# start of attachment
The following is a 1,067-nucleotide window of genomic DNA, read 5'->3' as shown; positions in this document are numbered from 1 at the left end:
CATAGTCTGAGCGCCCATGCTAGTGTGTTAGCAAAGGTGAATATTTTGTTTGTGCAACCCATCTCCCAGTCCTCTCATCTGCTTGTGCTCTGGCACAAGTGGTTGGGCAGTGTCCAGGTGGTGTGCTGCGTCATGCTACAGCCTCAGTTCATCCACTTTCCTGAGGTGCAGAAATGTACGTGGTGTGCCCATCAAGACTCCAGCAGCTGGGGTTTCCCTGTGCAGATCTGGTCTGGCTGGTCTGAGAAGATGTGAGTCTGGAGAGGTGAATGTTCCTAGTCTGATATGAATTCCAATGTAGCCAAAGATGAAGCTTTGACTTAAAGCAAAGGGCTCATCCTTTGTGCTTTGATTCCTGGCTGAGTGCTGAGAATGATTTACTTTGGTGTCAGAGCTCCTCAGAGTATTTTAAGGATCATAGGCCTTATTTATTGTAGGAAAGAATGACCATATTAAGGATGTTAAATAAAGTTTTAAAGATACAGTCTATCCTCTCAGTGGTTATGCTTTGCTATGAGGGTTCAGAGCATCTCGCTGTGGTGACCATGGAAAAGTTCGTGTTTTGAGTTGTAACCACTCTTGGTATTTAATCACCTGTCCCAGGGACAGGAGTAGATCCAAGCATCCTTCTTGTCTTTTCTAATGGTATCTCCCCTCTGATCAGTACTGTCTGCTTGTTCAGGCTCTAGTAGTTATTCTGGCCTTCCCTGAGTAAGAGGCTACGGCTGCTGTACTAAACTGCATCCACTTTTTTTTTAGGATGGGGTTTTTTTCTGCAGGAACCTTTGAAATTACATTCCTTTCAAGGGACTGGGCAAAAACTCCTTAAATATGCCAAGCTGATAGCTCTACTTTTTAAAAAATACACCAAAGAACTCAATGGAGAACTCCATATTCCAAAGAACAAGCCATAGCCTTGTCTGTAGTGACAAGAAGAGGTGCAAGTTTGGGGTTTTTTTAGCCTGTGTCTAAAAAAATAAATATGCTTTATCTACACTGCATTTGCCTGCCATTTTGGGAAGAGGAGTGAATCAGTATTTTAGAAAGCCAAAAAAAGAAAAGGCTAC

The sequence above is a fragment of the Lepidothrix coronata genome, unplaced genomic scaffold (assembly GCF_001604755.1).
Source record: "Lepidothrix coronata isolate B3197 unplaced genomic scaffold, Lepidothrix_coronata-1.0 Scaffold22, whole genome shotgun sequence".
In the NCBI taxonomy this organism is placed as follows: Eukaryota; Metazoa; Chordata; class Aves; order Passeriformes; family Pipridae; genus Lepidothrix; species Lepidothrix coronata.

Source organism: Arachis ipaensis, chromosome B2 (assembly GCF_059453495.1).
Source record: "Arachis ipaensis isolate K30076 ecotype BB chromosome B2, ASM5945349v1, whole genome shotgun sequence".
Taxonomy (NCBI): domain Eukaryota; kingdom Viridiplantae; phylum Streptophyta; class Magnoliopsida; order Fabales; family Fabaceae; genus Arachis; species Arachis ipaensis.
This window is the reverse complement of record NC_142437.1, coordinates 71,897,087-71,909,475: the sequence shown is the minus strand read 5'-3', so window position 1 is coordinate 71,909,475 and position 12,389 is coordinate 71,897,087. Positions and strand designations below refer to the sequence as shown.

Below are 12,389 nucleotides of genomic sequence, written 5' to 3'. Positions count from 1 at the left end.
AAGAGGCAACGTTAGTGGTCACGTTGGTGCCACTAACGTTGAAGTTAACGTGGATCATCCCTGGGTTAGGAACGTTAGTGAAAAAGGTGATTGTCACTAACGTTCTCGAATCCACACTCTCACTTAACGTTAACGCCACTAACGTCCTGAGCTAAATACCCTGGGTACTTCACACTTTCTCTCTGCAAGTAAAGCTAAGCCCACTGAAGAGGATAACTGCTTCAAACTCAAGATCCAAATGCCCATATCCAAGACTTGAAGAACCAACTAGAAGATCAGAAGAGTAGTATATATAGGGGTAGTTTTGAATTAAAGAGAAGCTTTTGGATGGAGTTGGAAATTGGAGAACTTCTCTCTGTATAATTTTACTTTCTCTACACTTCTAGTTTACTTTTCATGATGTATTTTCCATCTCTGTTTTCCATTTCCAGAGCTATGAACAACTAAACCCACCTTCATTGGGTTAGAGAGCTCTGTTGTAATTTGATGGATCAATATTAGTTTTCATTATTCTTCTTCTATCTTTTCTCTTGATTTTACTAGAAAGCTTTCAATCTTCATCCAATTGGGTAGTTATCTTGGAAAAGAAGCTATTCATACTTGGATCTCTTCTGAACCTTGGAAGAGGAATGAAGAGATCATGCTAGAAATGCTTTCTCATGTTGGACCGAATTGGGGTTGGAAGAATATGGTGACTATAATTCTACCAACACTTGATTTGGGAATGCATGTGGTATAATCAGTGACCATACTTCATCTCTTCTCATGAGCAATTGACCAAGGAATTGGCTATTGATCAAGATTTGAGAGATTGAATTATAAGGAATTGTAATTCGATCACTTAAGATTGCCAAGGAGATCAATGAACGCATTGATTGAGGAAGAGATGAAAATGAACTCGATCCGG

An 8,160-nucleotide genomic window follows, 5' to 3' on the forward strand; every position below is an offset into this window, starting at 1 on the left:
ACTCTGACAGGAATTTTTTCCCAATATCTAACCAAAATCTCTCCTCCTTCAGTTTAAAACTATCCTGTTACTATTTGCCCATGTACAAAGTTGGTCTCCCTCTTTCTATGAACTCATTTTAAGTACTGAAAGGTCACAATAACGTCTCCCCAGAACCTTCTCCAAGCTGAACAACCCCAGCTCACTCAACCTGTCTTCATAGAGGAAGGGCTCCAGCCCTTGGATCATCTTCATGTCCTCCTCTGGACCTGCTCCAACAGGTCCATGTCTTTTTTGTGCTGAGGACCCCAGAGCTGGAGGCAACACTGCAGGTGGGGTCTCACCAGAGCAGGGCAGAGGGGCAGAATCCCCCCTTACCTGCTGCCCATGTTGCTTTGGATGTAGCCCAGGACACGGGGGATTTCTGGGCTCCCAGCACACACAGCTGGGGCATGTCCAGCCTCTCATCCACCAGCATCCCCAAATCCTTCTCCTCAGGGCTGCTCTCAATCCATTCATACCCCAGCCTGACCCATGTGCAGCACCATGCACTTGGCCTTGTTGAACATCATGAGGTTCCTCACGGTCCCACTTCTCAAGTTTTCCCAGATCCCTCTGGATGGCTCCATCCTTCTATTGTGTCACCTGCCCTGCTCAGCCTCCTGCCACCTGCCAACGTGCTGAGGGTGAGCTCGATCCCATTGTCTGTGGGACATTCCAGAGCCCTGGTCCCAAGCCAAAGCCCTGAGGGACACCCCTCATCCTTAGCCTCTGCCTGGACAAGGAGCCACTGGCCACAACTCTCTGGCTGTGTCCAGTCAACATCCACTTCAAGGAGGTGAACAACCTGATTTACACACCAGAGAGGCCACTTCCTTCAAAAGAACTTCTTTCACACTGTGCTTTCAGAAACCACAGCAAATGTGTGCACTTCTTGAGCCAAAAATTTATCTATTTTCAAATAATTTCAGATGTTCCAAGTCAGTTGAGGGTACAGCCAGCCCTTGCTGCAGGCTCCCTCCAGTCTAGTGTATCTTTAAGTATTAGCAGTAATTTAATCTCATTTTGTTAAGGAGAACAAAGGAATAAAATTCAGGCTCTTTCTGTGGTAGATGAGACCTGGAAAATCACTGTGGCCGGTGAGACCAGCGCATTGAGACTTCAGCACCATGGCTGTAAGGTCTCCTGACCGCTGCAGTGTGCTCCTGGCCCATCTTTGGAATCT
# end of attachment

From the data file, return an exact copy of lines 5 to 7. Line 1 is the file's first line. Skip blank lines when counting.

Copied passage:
In the NCBI taxonomy this organism is placed as follows: Eukaryota; Metazoa; Chordata; class Aves; order Passeriformes; family Pipridae; genus Lepidothrix; species Lepidothrix coronata.

Source organism: Arachis ipaensis, chromosome B2 (assembly GCF_059453495.1).
Source record: "Arachis ipaensis isolate K30076 ecotype BB chromosome B2, ASM5945349v1, whole genome shotgun sequence".